The French government is planning new measures to fight anti-Semitism. President Jacques Chirac led a top-level meeting at the weekend following an arson attack against a Jewish school in a Paris suburb. Muslim youths opposed to Israel's policies in the Middle East are usually blamed for such incidents, and the government is planning new ways to bring this alienated sector of society into the mainstream of French life.
Prague, 18 November 2003 (RFE/RL) -- France is home to the biggest Jewish community in Europe, as well as the biggest Muslim community. Given the extreme tension and conflict between Israelis and Palestinians in the Middle East, it is not surprising that these two communities sometimes appear at odds.
In the latest incident in a spiraling series of attacks on Jewish facilities in France, arsonists set fire on 15 November to a Jewish school building in the outer northern Paris suburb of Gagny. No one has claimed responsibility, but as usual in these cases, the crime is being ascribed to disaffected Muslim youths. The attacks in France have grown in frequency since the start of the Palestinian intifada against the Israelis three years ago.
Now French President Jacques Chirac has acted to curb the wave of what's called the "new anti-Semitism." Whereas the traditional form of anti-Semitism was usually a slow but continuous pressure against Jewish communities, the "new" variety favors fire and bombings against specific targets, notably synagogues, shops, and schools.
Chirac on 17 November called an emergency meeting at the Elysee Palace of key government ministers, including Prime Minister Jean-Pierre Raffarin, to decide on a major new program to combat anti-Semitism. As Chirac put it, "Whoever attacks a Jew in France must understand they are attacking the whole of France."
He added, "I have demanded the greatest vigilance in the prevention of acts of anti-Semitism, the greatest firmness in pursuit of them, the greatest severity and also the greatest rapidity."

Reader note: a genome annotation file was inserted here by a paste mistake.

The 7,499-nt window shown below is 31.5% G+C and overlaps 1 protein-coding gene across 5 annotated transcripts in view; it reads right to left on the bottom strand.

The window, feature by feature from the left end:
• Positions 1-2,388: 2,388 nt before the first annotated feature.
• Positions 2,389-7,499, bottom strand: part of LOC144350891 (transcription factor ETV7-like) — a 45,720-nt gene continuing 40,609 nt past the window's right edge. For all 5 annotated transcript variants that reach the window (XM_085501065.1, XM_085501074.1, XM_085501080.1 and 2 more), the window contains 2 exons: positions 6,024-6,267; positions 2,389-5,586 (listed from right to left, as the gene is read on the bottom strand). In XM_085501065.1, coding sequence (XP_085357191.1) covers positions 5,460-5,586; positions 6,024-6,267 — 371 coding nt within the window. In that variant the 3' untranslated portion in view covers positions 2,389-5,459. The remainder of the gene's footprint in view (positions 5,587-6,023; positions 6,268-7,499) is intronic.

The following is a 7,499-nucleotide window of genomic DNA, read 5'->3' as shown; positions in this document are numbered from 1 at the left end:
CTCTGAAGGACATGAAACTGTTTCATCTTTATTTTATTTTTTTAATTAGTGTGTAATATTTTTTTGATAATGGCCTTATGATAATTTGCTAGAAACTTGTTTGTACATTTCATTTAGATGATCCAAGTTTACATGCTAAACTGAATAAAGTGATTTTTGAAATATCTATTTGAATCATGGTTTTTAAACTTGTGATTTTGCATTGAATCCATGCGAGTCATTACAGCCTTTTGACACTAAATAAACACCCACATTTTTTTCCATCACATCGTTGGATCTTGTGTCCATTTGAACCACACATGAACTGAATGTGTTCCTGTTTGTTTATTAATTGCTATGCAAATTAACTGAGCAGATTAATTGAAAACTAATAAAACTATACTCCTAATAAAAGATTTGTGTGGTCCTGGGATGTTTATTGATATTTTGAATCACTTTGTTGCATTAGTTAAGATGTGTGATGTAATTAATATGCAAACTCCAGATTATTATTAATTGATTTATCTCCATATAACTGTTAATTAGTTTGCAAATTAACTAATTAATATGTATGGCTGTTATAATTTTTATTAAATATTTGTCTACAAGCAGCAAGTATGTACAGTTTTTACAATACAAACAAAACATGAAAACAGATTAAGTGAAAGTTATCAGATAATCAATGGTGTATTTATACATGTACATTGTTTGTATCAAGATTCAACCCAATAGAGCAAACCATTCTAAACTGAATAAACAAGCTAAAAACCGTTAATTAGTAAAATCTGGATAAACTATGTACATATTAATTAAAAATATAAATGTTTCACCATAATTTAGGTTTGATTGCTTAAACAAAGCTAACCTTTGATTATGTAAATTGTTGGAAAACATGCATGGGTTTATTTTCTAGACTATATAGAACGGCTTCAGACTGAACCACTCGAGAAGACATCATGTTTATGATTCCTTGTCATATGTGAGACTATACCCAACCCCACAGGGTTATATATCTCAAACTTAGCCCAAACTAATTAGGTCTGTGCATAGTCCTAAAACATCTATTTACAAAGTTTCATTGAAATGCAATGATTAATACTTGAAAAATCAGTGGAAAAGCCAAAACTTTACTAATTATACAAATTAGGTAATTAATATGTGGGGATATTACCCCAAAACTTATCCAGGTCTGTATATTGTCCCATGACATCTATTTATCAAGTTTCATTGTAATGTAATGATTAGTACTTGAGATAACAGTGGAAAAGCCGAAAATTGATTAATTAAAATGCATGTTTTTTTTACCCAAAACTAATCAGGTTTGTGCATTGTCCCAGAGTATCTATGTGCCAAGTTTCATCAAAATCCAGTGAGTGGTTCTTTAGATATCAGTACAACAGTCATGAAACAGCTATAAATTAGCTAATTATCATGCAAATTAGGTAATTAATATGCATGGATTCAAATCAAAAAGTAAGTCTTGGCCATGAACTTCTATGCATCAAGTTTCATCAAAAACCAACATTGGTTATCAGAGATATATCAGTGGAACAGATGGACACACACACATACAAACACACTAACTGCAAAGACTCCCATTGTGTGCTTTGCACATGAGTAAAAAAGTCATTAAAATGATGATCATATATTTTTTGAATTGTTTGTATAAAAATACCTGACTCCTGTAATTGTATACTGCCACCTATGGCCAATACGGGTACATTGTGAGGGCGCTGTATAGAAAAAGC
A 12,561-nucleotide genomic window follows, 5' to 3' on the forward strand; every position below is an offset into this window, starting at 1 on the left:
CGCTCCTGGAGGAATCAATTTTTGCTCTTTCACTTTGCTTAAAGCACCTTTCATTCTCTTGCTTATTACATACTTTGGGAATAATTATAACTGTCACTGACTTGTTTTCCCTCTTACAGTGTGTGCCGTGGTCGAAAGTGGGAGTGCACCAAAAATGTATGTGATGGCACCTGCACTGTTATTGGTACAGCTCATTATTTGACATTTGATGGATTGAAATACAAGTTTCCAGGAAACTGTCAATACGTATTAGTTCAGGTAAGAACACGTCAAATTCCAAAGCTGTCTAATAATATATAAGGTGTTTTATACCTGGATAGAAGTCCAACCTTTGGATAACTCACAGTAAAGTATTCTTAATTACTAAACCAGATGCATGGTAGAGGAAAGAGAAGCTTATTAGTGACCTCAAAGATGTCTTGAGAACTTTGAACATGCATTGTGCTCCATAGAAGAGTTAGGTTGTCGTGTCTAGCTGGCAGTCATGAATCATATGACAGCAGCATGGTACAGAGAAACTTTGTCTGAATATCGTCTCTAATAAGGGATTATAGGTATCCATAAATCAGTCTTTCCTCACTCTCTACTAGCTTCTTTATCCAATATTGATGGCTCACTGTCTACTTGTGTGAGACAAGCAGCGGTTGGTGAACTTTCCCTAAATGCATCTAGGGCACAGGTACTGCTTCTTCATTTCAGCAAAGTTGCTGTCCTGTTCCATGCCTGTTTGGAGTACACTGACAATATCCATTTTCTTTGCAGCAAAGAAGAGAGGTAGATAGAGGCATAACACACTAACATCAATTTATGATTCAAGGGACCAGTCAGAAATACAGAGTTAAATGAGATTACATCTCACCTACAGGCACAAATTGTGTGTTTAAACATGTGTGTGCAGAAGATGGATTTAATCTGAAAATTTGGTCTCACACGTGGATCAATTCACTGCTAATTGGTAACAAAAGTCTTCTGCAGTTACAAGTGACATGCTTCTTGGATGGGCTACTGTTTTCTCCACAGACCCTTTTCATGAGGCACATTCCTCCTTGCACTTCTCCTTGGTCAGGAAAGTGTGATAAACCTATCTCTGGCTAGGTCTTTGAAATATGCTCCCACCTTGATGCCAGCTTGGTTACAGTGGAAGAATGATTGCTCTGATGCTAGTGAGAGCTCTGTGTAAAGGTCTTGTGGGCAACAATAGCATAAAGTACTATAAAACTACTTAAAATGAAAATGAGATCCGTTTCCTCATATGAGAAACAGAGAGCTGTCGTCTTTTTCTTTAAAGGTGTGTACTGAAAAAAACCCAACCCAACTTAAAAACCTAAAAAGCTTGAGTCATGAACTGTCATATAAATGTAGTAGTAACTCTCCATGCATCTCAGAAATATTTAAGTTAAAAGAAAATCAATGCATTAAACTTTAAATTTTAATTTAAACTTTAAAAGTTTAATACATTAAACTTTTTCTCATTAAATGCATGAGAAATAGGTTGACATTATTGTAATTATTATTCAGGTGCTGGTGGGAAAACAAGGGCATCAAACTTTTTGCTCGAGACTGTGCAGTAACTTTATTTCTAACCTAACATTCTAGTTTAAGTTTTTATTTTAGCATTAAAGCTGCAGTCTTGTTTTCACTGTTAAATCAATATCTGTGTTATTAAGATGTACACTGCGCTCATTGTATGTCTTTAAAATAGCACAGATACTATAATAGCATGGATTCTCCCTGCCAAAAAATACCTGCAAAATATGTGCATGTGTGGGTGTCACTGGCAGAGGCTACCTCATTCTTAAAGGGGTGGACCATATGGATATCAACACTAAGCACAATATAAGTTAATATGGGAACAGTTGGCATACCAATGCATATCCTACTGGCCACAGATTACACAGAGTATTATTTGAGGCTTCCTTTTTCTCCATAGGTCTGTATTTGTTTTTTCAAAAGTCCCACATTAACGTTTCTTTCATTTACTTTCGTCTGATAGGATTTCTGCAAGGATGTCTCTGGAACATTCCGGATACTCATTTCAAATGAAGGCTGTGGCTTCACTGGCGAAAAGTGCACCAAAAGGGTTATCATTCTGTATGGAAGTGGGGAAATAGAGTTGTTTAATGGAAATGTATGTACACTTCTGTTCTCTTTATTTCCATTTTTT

The president followed up the ministerial session by meeting separately with leaders of the country's Jewish and Muslim communities.
At the ministerial meeting, Chirac and his team decided to stiffen laws against anti-Semitic acts, and to create a high-level committee to keep the public informed about measures against anti-Semitism.
Coinciding with that, Prime Minister Raffarin launched a $7 billion urban-renewal program designed to strike at the root of the problem. At issue is the 5 million-strong Islamic community in France, which lives largely in ghettos where poverty, unemployment, and social alienation are all well above national norms. The immigrants and children of immigrants -- mostly from former French colonies in North Africa -- live on the fringes of French society and have never been successfully integrated into the mainstream despite being present for decades.
The anger of the many disaffected Muslim youths, deprived of their old homelands but not accepted into the new, is seen by sociologists as a driving force behind the attacks on the Jewish community. Philippe Moreau de Farge, senior analyst with the French Institute for International Relations in Paris, says that money can help ease the situation, but is not a solution on its own.
"It can help," he said. "Of course it can help to solve the problem. But it is only one element in the equation. You know, you have two factors -- first is that you have 4 or 5 million people in France of Maghreb origin, of Arab origin, and it's clear that within this population there is a strong frustration, and of course anti-Semitism is one way of expressing this frustration."
Moreau de Farge went on to say the second factor is the historical background of discrimination against Jews, the "old" form of anti-Semitism which often re-emerges during hard economic times.
In Brussels, Israeli Foreign Minister Silvan Shalom used a 17 November meeting with European Union foreign ministers to call for Europe to shake off the mantle of anti-Semitism. "I call today on Europe to join together with Israel and redouble its efforts to stem the spread of [anti-Semitism] -- this danger to our shared way of life," he said.
In acting so firmly, Chirac is undoubtedly aware that France is the focus of much international media attention now because of its rock-hard stand against the U.S.-led war in Iraq. Traditionally, Paris is seen as closer to the Arabs than to Israel. In addition, it is a leading member of the European Union, which Israel sees as more favorably disposed to the Palestinians' plight than to its own. Analyst Moreau de Farge says the French media is partly to blame for the situation.
"Concerning Israel and Palestine, [the media is] so partisan, because all the wrongdoings [are portrayed] as coming from Israel. But it is rather more complex than that, you know. You have no real explanation of what is at stake, what is thought difficult for Israel. You need a more informed French citizenry," Moreau de Farge said.